> in the href field is generally a
> bad idea (and note the lowercase j!). Using onclick as in my original
> example is much better.
>> I am using NB 6.5 for Ruby/Rails.
> Irrelevant unless that's what you're using as a Web browser as well as
> an IDE. Is that the case?
I have used WebBrick and Mongrel at the command prompt.
Currently I have NetBeans 6.5 set to use Mongrel within NB, it seems to
work the same, just no command window.
Again, irrelevant. I was asking about your Web *browser* (you know,
Safari, Firefox, Internet Exploder, whatever), since that's where
*servers*: although they run the Ruby side of your application, they
I will investigate using your onclick suggestion.
Good. Even better would be to have the onClick handler set from an
), but that's slightly harder to set up, so you may not want to worry
about it initially.
JScript JQuery, Rails prototype.js (I think it's a variant form of
Pretty clueless about it.
Yes, I can see that. (I don't mean that as an insult -- merely a
recognition that you do have a lot to learn here, and I'll help if I
can.) Let's start by untangling the terminology.
(-1)" syntax I encouraged you to avoid).
programming easier. See http://www.prototypejs.org/ . jQuery is
likewise a library, similar to Prototype.
* Ajax is a term for a style of Web application programming that uses
* JSON is a data interchange format that is derived from, but
www3 (world wide web online 'school') I am going to start learning
Do you mean the W3C or w3schools.com ? They both contain many useful
resources, but they're two different entities.
published by O'Reilly -- I have seen reviews that say that it's the
*only* JS book that actually teaches proper programming practices, and
my experience with other JS books would confirm that assessment.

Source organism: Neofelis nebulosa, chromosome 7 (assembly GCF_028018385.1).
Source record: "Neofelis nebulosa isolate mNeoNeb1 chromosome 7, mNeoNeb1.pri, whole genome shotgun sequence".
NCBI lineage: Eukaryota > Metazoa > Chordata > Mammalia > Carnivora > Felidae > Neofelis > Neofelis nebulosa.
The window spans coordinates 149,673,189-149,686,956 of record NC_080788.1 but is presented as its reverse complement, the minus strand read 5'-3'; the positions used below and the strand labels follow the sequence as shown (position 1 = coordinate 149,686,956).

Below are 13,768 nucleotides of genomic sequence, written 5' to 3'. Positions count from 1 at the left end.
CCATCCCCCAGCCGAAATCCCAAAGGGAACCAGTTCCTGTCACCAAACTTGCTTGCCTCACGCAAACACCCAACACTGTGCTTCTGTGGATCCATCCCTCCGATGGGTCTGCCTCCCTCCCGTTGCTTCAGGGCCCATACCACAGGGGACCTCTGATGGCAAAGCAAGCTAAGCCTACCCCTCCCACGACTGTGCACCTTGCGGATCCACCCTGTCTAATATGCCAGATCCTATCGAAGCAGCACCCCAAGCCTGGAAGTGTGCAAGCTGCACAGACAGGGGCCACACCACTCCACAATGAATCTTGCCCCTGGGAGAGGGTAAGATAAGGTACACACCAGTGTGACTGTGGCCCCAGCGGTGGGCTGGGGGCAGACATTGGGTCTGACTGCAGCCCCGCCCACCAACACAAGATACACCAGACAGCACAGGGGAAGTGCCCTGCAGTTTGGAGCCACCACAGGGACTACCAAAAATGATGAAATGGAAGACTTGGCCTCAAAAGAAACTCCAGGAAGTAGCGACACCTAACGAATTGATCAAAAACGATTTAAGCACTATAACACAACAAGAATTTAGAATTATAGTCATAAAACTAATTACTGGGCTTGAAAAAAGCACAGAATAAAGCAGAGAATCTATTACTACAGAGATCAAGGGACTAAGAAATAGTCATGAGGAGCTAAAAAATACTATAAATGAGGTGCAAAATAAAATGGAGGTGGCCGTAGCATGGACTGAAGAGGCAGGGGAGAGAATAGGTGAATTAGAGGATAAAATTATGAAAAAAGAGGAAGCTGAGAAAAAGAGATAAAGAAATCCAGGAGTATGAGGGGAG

In general it appears that HTML is one layer, the HTTP / Server
communication protocol another, Rails 'ERB' yet another, the browser
between the browser and the underlying HTML/generator/embedded logic
I think you're complicating things a bit too much. Basically, the
server runs your application (which, in Rails, may include Ruby code,
either standing on its own or inserted into HTML files by means of ERb
or Haml templates). The browser (client) communicates with the server
on the client side -- that is, in the browser. Ruby (including ERb)
only exists on the server side. The only link between the client side
and server side is the use of HTTP to exchange information.
Is that clearer?
Rails isn't one of them, so the description I gave above, while
slightly oversimplified, is accurate for what you'll be doing.]
Obviously, there are different flavors of browser-to-embedded logic
What do you mean by that?
So, I plan to do javascipt, Rails prototype.js, AJAX, JSON in that
Get familar with JSON (and YAML) as part of that process. Learn Rails
and build conventional Web applications with it. *Then* -- only after
you've built conventional Web applications -- learn Ajax. Or at least
that's my recommendation.
Good luck! Let me know if you have further questions.